by Jonathan Vatner | March 01, 2005

Miraval Resort

Have it all: Tucson’s Miraval Resort runs buyouts every year.

When Kelly Connolly needed nearly 600 rooms for a training meeting last November, she could have picked a larger property than the Ritz-Carlton Orlando, Grande Lakes, whose 584 rooms would just barely fit the group.
   But meeting at the midsize hotel had its advantages. By buying out the entire property, Connolly, manager of meeting services at Global Planners in Bordentown, N.J., would be given free rein over the hotel’s meeting space. She would have access to all 62 suites as well as the hotel staff’s undivided focus. The two-year-old property had never experienced a buyout before, but the Ritz-Carlton pulled it off beautifully.
    “Our client [from a major financial company] said the training was the best in the years he’s attended it,” beams Connolly. Because it was such a success, she’s doing it again this November.
    Many resorts are amenable to buyouts for high-end meetings that demand extra privacy or simply for groups that need a lot of rooms. But buying out a resort isn’t for every group. It’s important to take the time to understand the perks and the caveats before considering a takeover.
Should you buy out?
    Unless most of the following are true of your meeting, it’s probably wiser to buy a chunk of rooms in a larger hotel.
    " You need almost all the rooms. When a meeting promises almost full occupancy, it’s beneficial to both parties to make it exclusive. For example, Teresa Williams, the Atlanta-based director of facilities and data information for GMAC-Residential Funding Corp., needed 40 rooms for an advisory board meeting of mortgage company CEOs last May. The 48-room Keswick Hall in Charlottesville, Va., had been offering buyouts as part of the Elite Retreat Buyout program, promoted by the Washington, D.C.-based Associated Luxury Hotels, to which Keswick Hall belongs.
    Despite the fact that she would have to pay for all the rooms, Williams agreed on a buyout because it didn’t make sense to share the property with just eight nonmeeting guests.
    “When it got down to it, who is going to want to be in those eight rooms?” asks Williams. “You’re going to feel out of place if you’re up with your wife for the weekend and we’re taking up almost the whole property.”
    " You need all the meeting space. Giving a planner the keys to all the meeting rooms is the buyout’s main selling point, according to Donald Stamets, director of catering and conference services for the Ritz-Carlton Orlando, Grande Lakes. “The flexibility we’re able to give to the customer inside our convention center is greatly to their advantage,” he says. “It’s definitely the perception of the customer that all the meeting space inside and out belongs to them.”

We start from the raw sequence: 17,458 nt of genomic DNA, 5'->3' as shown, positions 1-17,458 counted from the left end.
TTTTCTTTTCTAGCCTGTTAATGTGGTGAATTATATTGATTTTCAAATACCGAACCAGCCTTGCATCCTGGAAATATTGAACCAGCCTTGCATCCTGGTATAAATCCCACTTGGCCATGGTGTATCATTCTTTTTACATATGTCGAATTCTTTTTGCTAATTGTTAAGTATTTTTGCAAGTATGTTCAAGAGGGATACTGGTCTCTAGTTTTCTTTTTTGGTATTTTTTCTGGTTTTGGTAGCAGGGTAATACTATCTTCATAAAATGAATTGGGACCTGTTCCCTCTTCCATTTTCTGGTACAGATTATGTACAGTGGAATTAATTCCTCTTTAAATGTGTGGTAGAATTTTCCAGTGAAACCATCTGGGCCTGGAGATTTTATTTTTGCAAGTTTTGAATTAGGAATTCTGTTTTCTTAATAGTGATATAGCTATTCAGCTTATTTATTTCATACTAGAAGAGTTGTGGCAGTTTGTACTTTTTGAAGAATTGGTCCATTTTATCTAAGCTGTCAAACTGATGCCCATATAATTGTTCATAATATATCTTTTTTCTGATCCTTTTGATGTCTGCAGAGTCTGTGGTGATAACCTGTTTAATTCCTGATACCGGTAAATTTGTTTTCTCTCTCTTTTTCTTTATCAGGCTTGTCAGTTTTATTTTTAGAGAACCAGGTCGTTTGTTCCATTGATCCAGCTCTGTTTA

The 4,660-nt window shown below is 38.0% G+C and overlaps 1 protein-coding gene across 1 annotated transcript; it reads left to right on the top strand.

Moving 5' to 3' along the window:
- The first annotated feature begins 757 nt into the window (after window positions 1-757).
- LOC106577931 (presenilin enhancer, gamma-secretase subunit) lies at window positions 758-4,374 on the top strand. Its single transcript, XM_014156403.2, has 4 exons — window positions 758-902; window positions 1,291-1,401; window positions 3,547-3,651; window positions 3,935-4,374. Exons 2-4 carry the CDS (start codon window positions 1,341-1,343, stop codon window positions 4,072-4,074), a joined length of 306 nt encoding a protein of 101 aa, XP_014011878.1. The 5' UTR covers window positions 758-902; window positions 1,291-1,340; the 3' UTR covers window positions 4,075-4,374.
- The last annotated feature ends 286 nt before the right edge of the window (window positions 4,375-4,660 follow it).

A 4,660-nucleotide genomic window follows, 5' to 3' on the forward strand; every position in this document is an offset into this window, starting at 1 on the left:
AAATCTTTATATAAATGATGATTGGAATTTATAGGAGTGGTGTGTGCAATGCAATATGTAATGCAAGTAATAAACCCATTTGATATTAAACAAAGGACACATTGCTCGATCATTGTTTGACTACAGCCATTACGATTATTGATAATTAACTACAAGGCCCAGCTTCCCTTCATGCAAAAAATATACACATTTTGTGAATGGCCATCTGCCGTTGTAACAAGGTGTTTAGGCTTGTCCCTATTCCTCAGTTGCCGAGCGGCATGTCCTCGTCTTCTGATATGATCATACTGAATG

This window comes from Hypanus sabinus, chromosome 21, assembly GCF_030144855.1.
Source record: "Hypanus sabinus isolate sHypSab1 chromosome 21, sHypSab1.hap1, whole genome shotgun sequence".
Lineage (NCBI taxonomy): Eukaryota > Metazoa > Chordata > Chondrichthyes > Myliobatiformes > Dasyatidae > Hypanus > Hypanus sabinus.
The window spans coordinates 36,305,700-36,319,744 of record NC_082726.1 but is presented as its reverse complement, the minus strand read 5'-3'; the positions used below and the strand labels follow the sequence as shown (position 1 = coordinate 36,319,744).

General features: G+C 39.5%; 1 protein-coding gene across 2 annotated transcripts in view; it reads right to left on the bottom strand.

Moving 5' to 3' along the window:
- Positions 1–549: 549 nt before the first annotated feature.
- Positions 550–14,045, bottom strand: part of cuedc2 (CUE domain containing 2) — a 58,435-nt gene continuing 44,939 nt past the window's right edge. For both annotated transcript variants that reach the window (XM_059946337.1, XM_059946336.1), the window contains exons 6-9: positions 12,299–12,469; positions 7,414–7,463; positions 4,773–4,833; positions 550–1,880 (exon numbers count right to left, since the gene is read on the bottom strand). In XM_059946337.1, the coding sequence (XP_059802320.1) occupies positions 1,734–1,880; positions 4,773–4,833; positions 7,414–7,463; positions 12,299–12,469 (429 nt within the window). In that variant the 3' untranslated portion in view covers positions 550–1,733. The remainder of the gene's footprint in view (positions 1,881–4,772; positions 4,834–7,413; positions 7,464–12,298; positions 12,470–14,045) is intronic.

" The meeting isn’t likely to cancel. Since the hotel will be depending on you for most if not all of its revenue during your meeting, cancellation penalties will be unforgiving.
    " You are meeting during low season. The Four Seasons Resort, Nevis (West Indies), requires buyouts to use 180 of the 196 rooms if the meeting is held in late spring (shoulder season), but only 140 in September (low season). The property doesn’t allow buyouts in winter.
    " Your attendees need special treatment. Properties that can do a bang-up job on a buyout are probably the same ones that treat any and all guests exceedingly well. However, the buyout allows the hotel to focus its attentions on your group, says Patti Giles, president and CEO of CLT Meetings/Publicis Events, based in Orlando. “When you buy out a hotel, you’re not a small fish in a big pond,” she notes.
    " Lots of leisure is on the agenda. It helps if the spa, golf course and restaurants are all yours.
    " You want attendees to bond. When everyone at the property is part of your group, a community atmosphere sets in.
    " Privacy is a major perk. When it’s all you, there’s no need to worry about other guests at the hotel sneaking into private events or complaining about noise on the beach at 10 p.m.
    " The meeting is going to be long. Some properties enforce a minimum-stay requirement for buyouts.
    " Your company has dollars to spare. Nobody ever said a buyout would be a bargain, though they’re usually not unreasonable, either.
    " You are not going to a major tourist destination. Hotels on the Las Vegas Strip probably would not allow a buyout, since many of their rooms are contracted out to wholesalers and high-rollers, says Robert Purdy, former director of sales and marketing for the Hyatt Regency Lake Las Vegas and now executive director of sales for Hyatt Resorts. In Lake Las Vegas, a resort community in Henderson, Nev., 20 minutes from the Strip, hotels are more open to buyouts because tourists typically don’t flock there.